Cornea Transplant

Cornea Transplant

The cornea measures approximately 12 millimeters in diameter and in its normal state allows rays of light to pass through so that they may be focused on the retina in order to see. Many eye conditions affect the cornea and may change its normal transparency. Injuries, infections, inherited conditions or aging may cause clouding of the cornea and result in decreased or distorted vision.

Sometimes the vision may be improved with glasses, a contact lens or medications. However, in many cases a cornea transplant is necessary to restore sight. On occasion an eye may be painful due to corneal swelling, and the transplant, in addition to restoring vision, will relieve the pain.

The central cloudy portion of the involved cornea is removed at the time of surgery and replaced with a clear cornea donated by a person recently deceased. The entire cornea is not usually transplanted, but only the central portion.

Patients will continue to see Dr. Phillips for a year or more after the transplant. After that time, patients are asked to return to their comprehensive eye care provider for regular follow-up.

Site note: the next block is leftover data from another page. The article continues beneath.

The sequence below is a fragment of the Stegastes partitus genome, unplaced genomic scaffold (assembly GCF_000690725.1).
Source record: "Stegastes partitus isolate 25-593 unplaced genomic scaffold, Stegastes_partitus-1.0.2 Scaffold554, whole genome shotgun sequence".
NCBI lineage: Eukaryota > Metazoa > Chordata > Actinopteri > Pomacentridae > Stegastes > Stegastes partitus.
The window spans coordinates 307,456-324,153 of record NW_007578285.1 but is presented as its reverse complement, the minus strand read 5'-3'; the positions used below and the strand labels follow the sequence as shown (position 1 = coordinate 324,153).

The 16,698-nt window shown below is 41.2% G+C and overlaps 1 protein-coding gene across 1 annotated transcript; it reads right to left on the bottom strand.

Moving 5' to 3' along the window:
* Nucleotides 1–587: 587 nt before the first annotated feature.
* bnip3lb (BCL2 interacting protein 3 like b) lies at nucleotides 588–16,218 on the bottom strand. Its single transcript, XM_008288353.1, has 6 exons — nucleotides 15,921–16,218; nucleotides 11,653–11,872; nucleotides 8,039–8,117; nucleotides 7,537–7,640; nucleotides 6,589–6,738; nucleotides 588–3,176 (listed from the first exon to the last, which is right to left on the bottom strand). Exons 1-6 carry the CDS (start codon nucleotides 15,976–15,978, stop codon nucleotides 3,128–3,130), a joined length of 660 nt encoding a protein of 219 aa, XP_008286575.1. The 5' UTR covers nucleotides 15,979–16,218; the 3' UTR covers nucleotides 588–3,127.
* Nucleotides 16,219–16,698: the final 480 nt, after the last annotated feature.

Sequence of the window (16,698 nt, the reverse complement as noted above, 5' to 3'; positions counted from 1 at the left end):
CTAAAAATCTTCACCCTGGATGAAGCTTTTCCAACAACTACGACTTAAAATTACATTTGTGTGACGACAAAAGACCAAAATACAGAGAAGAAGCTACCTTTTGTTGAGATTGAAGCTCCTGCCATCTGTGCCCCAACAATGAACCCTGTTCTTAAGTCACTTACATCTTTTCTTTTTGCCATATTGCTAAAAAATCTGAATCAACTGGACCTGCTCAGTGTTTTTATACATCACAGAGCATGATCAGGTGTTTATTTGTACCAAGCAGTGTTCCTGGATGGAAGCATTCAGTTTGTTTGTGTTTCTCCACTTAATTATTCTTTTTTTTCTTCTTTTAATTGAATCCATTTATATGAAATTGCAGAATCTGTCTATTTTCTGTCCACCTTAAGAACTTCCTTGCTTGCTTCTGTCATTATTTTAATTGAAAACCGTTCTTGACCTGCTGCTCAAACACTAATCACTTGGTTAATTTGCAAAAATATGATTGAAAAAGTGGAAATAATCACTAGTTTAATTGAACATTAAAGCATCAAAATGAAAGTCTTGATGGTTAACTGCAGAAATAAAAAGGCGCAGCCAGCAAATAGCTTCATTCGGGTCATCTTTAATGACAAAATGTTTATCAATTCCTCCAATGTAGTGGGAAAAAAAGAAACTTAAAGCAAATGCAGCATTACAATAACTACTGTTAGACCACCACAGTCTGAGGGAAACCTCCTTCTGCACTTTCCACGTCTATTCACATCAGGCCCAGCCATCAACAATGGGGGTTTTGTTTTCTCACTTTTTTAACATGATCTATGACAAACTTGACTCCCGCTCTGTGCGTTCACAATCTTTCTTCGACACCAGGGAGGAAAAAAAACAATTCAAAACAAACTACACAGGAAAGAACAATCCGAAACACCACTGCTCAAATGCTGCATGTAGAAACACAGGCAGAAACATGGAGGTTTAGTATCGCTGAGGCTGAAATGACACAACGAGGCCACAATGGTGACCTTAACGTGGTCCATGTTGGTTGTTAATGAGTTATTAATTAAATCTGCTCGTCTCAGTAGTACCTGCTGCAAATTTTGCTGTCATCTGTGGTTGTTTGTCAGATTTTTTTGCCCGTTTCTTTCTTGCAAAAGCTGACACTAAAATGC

Who Needs a Cornea Transplant

There are several factors to consider in deciding who could benefit from a cornea transplant and at what time. Dr. Phillips considers the general health of the eye, the pressure inside the eye, the vision in each eye and the specific condition that caused the decreased vision in the involved eye. Also, any past eye surgery must be taken into account, and any effect it might have on further surgery.

Dr. Phillips performs cornea transplant on patients with the following eye conditions:

  • Keratoconus
  • Fuch’s Dystrophy
  • Pseudophakic Bullous Keratopathy
  • Corneal Scar
  • Corneal Perforation
  • Penetrating Injuries

He performs cornea transplants at the Callahan Eye Foundation Hospital and performs pediatric cornea transplants at Children’s Hospital of Alabama. A cornea transplant is an outpatient procedure, most of the time.